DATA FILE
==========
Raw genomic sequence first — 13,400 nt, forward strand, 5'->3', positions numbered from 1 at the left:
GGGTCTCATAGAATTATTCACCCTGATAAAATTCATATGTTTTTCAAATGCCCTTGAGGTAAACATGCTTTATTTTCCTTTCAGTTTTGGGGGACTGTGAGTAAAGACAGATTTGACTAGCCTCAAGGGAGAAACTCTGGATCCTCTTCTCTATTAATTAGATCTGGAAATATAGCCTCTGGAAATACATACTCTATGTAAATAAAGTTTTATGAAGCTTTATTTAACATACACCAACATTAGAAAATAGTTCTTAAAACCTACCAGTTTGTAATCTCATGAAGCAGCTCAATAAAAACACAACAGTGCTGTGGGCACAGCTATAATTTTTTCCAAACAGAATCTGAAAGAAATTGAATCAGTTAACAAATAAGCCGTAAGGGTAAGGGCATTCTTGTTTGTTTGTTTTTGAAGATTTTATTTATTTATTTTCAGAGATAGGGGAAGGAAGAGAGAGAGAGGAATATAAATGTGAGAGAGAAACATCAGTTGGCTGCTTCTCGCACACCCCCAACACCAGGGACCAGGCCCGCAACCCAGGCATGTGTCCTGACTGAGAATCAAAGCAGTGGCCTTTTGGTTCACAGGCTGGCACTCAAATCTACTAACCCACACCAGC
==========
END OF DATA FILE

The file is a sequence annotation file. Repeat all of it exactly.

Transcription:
Raw genomic sequence first — 13,400 nt, forward strand, 5'->3', positions numbered from 1 at the left:
GGGTCTCATAGAATTATTCACCCTGATAAAATTCATATGTTTTTCAAATGCCCTTGAGGTAAACATGCTTTATTTTCCTTTCAGTTTTGGGGGACTGTGAGTAAAGACAGATTTGACTAGCCTCAAGGGAGAAACTCTGGATCCTCTTCTCTATTAATTAGATCTGGAAATATAGCCTCTGGAAATACATACTCTATGTAAATAAAGTTTTATGAAGCTTTATTTAACATACACCAACATTAGAAAATAGTTCTTAAAACCTACCAGTTTGTAATCTCATGAAGCAGCTCAATAAAAACACAACAGTGCTGTGGGCACAGCTATAATTTTTTCCAAACAGAATCTGAAAGAAATTGAATCAGTTAACAAATAAGCCGTAAGGGTAAGGGCATTCTTGTTTGTTTGTTTTTGAAGATTTTATTTATTTATTTTCAGAGATAGGGGAAGGAAGAGAGAGAGAGGAATATAAATGTGAGAGAGAAACATCAGTTGGCTGCTTCTCGCACACCCCCAACACCAGGGACCAGGCCCGCAACCCAGGCATGTGTCCTGACTGAGAATCAAAGCAGTGGCCTTTTGGTTCACAGGCTGGCACTCAAATCTACTAACCCACACCAGC